Hello my name is Alexey Danilov, I’m a co-director of Toni Stephenson Lymphoma Center at the City of Hope National Medical Centre in Los Angeles, California.
Experts Knowledge Share
I was just part of a faculty hosting an Expert Knowledge Share event, which focused on selecting the appropriate treatment for indolent non-hodgkin lymphoma.
We looked at current and future treatment landscape. Our faculty consisted of Dr. Stefan Barta from the University of Pennsylvania in the United States and Dr. Jessica Okosun from London, United Kingdom, in addition to myself.
During the presentations we discussed first line treatment selection for patients with indolent non-hodgkin lymphoma, we discussed treatment selection in the relapsed/refractory setting as well as the future therapeutic landscape in this disease.
There were also interactive breakout sessions featuring discussions of patient cases as well as question and answer sessions.
Rapidly changing treatment landscape
The key take-home messages from this meeting were a rapidly changing treatment landscape in patients with indolent non-hodgkin lymphoma.
We are now heading towards an era where chemoimmunotherapy, which used to be the only therapeutic option for many of these patients, is now just becoming one of the multitude of options to treat non-hodgkin lymphoma.
In particular lenalidomide CD20 therapeutic combinations have made significant advances, based on the AUGMENT study and approval in the relapsed/refractory setting. However POD24s, or patients who progress on therapy within 24 months of diagnosis, still remain therapeutic challenges, even despite the advances in therapy and the fact that so many of these patients respond well to novel therapeutics, including lenalidomide.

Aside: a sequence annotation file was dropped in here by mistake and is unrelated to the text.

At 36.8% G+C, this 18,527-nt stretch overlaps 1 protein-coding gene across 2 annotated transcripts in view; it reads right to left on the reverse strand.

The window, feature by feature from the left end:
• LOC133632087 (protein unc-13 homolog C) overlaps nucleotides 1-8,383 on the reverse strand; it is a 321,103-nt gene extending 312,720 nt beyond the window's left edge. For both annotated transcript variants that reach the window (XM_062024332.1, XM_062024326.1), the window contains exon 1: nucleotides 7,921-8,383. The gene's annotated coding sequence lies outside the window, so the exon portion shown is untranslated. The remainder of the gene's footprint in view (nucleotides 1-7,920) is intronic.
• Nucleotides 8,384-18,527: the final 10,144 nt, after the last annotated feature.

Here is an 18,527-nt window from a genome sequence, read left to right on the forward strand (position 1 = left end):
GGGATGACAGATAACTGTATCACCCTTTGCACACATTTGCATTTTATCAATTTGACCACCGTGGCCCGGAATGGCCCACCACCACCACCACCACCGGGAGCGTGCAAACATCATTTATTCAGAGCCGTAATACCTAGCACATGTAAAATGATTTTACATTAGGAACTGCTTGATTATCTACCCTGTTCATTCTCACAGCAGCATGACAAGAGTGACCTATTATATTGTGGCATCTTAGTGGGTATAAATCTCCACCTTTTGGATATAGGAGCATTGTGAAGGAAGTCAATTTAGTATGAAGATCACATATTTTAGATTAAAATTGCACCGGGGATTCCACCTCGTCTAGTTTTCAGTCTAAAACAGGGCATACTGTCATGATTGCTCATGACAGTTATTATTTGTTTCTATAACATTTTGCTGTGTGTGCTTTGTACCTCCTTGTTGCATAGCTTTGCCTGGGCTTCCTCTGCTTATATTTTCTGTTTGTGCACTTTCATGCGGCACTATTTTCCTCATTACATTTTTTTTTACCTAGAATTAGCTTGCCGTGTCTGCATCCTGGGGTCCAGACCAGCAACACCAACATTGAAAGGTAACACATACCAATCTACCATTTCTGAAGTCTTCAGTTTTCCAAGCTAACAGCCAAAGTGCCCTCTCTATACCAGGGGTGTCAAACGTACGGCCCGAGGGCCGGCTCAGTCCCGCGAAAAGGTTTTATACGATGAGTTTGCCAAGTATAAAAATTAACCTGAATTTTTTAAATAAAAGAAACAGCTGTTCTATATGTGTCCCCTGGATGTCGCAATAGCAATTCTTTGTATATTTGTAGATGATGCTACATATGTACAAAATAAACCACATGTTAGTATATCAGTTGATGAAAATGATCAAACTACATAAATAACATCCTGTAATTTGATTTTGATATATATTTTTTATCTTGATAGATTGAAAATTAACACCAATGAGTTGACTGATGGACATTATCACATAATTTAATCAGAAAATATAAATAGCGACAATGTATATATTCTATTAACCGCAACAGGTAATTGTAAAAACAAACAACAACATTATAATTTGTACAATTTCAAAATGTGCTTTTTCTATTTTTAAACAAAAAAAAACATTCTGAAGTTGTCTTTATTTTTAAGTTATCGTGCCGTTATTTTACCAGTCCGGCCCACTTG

In addition to that, there have been advances in targeted therapies with approval of EZH2 inhibitor tazemetostat and several PI3K inhibitors, most recently umbralisib. PI3K inhibitors are associated with typical toxicities, with immune-mediated toxicities and, for copanlisib, due to PI3K alpha inhibition, also hyperglycemia and hypertension.
CAR-T and bispecifics
In addition to this already exciting development, we now have novel cellular and immune based therapies for patients with indolent non-hodgkin lymphoma. CAR-T-cell therapy has recently been approved, based on the ZUMA-5 trial. It’s associated with high response rates across multiple patient subsets, including patients with multiple refractory follicular lymphoma. Bi-specific antibodies are tested in this setting as well. There is a number of them and they are also associated with high response rate.
Overall this results in a major shift in landscape of treatment of indolent non-hodgkin lymphoma and there are more exciting developments to come in the next three to five years, which will significantly improve the quality of life and survival of our patients.
Thank you very much to those who participated in this meeting and to those who are listening now. You can now download the slide deck for your own use.
Thank you again and I hope this helps you in caring for your patients with indolent NHL.